Digital Holographic Microscopy for 3D Imaging of Complex Fluids and Biological Systems

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Written by: Grant England AP225 Fall, 2011

Info

Title: Digital Holographic Microscopy for 3D Imaging of Complex Fluids and Biological Systems

Authors: Vinothan N. Manoharan

@Harvard: http://books.nap.edu/openbook.php?record_id=12821&page=5

Summary

In this paper, a method for resolving three dimensional objects, at a timescale much faster than that achieved with confocal microscopy and for a much lower cost, is described. By using Fourier transformations and other mathematics, a three dimensional representation of a structure can be back-calculated by using the interference pattern generated by a laser shining through the sample. So, using this method coupled with a digital camera which can capture images at 30 fps, 3D reconstructions of particles in solution or other interesting materials can be created.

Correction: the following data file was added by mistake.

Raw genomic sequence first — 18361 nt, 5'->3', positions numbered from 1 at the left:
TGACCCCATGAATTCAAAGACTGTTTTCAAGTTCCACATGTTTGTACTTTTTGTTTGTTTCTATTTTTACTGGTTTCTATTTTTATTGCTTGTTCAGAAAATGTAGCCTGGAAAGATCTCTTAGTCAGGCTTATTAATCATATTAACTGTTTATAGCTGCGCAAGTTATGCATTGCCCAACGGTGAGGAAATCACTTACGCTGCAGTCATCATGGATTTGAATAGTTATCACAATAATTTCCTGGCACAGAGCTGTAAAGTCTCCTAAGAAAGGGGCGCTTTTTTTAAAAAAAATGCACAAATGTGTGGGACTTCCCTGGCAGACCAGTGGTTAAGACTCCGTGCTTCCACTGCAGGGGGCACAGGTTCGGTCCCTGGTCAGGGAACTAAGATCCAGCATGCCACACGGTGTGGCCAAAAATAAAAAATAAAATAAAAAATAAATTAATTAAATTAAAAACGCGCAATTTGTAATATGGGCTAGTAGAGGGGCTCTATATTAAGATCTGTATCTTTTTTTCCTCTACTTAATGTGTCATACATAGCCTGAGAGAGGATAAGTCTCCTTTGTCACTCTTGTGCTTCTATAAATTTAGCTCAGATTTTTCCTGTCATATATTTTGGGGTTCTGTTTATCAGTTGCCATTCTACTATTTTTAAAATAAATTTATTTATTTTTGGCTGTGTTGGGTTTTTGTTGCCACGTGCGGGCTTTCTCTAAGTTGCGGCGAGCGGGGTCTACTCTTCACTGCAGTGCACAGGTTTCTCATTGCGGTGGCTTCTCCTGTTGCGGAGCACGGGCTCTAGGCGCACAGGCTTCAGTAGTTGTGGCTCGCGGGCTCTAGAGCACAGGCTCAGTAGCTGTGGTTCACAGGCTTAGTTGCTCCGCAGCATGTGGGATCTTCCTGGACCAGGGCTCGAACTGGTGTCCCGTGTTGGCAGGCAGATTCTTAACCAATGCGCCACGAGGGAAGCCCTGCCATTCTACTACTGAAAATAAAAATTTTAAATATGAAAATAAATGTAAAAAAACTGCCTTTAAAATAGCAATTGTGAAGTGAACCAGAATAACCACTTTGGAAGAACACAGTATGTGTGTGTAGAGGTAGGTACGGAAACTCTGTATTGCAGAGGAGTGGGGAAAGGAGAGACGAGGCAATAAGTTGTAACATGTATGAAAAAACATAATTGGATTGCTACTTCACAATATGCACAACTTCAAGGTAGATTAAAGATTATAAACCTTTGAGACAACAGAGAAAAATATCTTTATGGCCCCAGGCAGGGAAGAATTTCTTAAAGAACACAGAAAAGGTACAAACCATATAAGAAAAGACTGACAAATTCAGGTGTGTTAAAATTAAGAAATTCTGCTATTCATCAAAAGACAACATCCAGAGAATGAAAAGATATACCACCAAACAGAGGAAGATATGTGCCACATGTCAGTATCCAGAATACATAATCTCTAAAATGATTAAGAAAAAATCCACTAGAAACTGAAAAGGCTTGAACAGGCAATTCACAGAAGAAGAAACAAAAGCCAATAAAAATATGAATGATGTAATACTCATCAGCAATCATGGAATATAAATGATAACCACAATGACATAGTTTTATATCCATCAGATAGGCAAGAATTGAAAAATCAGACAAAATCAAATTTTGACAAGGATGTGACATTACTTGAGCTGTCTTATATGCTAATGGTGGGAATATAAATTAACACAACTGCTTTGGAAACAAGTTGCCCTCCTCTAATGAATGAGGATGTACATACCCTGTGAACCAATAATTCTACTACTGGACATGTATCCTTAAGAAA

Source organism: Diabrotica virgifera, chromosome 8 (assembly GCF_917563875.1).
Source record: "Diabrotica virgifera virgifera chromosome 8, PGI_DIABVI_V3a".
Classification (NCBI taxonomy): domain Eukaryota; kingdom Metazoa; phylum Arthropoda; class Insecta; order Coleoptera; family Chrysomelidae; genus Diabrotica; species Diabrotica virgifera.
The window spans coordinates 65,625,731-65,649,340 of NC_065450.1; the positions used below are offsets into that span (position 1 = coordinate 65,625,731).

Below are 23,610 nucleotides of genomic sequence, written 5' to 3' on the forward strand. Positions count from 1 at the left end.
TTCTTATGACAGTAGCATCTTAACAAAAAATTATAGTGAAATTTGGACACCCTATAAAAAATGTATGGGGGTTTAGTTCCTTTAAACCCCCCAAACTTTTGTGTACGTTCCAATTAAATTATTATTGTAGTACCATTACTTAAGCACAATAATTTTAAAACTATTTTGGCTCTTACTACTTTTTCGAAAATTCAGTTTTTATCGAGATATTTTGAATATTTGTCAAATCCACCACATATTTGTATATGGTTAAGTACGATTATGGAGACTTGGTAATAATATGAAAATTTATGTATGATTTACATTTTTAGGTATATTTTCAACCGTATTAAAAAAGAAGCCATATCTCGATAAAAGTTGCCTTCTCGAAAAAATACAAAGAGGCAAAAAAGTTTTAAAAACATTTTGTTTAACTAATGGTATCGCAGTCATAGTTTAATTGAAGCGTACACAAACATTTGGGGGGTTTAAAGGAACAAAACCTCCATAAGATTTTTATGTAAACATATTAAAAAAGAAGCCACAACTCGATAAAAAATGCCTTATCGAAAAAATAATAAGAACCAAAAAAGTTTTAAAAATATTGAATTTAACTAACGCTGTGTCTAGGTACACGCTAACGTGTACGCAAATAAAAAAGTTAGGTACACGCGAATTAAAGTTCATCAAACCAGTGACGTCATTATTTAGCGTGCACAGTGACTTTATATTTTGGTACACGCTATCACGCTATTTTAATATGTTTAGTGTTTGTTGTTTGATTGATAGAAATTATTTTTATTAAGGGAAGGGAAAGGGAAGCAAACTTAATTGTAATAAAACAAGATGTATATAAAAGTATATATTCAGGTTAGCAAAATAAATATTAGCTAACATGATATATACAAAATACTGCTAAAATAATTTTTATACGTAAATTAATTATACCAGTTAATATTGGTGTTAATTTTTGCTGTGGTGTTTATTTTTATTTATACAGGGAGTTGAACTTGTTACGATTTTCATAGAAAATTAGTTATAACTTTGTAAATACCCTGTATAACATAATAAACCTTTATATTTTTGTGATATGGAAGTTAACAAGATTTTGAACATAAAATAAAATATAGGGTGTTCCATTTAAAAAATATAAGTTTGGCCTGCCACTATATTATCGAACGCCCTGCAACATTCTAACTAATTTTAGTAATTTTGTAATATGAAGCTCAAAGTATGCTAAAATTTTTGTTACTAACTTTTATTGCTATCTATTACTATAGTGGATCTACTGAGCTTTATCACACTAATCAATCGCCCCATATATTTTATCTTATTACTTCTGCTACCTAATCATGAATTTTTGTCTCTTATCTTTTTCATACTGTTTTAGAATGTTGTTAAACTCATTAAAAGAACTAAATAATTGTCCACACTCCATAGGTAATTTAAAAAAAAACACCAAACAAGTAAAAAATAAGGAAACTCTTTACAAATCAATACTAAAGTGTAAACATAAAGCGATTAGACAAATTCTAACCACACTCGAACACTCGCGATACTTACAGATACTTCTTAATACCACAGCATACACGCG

Methods and Results

HologramF1.jpg The above shows schematically how a point source can be resolved in three dimensions using the interference pattern collected by a camera. The top-right image shows the coherent superposition of several particles which could be used to calculate the locations and sizes of several particles in the sample.

HologramF2.jpg The above shows some real data collected with the digital holographic microscope (DHM) for a single frame of a movie compared to the same image taken with a bright field microscope which does not give three dimensional information.

Conclusions

Using a DHM to generate three dimensional representations of samples observed in a microscope provides several advantages over confocal microscopy in terms of cost and speed of capture that could lend it usefulness in observing processes with timescales which are currently unable to be observed using other three dimensional techniques. The drawback to such a method is, however, that there is a large computational cost to generate the three dimensional data from the two dimensional interference patterns. However, with the continuing increase in computer performance it seems that this technique will become more and more viable for scientific studies.